Why We Should All Dream on Purpose

Set aside intentional time to dream about what you want. Put it in your calendar if you have to.  After all, how are we supposed to live our dreams if we don’t even know what they are?

What are your greatest hopes for your life? Think about your practical desires and then the totally crazy ones. Do they come to mind right away, or do you have to dig around to name some ideas?

As we get older, I think it’s common to lose the art of dreaming. Probably because the more responsibilities fill our minds, the less space we make for anything else, and the easier it is to forget that life is supposed to be FUN. As we develop a sense of what's "normal," our vision narrows. We act like adults. We take on the temperature of the water we're swimming in.

When we're kids we think about the future all the time. Just the thought that something could be possible is enough to make our list of dreams. Why would we disqualify ourselves? And there's a certain energy within the desire to live the lives we imagine that actually drives us toward greatness. The problem is that we begin to slow down as we pass through doubt, fear, and opposition--kind of like running against the wind.

When I was a kid I remember having some specific ideas about what I wanted to do with my future. There were so many things I wanted to do--go to college, become a veterinarian, a psychologist, and a writer; fall madly in love, and see the most breathtaking corners of the world. Naming my dreams wasn't much of a challenge. It would be far more difficult to ground myself in harsh reality than to stop imagining all the possibilities.

Imagination vs. Management 

As adulthood crystallized the fear began to set in. What if my life falls far short of all my desired scenarios? Do I even have the power to build the kind of life that I want? 

That kind of thinking can get in the way of imagination. If we dwell on our fears then we start making concessions in order to feel safe.

Confronted with real world challenges like the fact that education and plane tickets cost lots of money, everyone we like seems out of our league, and technology is really confusing for some people (me), we are tempted to swap confidence for the crippling fear that our biggest dreams are too good to be true.  That's when we put dreams in a room, turn off the light, and focus on everything that seems more pressing. Maybe we even stop thinking about those dreams sitting in the dark and they begin to lose their energy, like helium balloons slumping sadly toward the floor.

We can get so busy tending to daily tasks that we don't make space to do more than react. It's like life keeps pitching balls so you just keep swinging, too busy playing the sport to ask yourself if you even like baseball. What if you want to play something else!?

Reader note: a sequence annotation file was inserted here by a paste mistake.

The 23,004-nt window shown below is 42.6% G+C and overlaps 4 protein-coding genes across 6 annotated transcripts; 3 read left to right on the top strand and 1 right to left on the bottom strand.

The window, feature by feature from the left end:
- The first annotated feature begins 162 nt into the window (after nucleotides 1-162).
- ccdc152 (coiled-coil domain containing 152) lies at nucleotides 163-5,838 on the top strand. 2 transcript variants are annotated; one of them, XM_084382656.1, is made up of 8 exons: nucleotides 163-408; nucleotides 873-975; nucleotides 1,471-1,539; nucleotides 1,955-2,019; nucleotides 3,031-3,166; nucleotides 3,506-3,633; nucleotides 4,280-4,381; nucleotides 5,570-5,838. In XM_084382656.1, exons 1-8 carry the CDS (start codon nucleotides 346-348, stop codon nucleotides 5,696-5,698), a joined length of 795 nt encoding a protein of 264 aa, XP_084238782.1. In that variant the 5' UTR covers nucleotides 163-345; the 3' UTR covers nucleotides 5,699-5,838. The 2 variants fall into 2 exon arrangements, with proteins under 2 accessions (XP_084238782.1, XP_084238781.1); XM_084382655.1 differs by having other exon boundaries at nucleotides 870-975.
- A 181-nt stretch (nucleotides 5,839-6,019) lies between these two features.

Our souls are fed when we pay attention to them, and connecting with our desires creates momentum. What do you crave? What's next? How do you want to grow? If you're happy where you are, that rules. But don't stop asking. Treat the art of asking yourself questions like a form of meditation. 

Meditation takes many forms, and dreaming is one of them.

While it's quite reasonable for plans to change as we grow up, even toward the practical, I believe in the midst of becoming adults we do face the danger of becoming overly practical, of playing only in the realm of convention and certainty. We’re comforted by familiarity and begin to believe that trying a wilder path is only for a certain kind of person, like someone totally brilliant or from a family of wealthy investment bankers. 

The more stories I hear, the more I notice that people who love their lives tend to have something in common: Regardless of how busy they are or what they see everyone else doing, they envision something they want, or a place they want to go, and they run after it with all of their ability. They simply have to know why they're running and be willing to take every next step, no matter the terrain. 

Challenge: Schedule 15 minutes every week to dream. This can look like anything-- envisioning the perfect road trip, more time with friends, a more suitable job, or healthier relationships -- whatever more goodness looks like. Dream as big as you can. Try not to edit yourself. Choose a strategic time and place each week where you can think clearly. Also, consider if there are steps toward your desires that you can take today, but don’t be discouraged if you have no idea. This is just a practice. Let the energy of your thoughts awaken and expand your imagination. 

Karlee PattonComment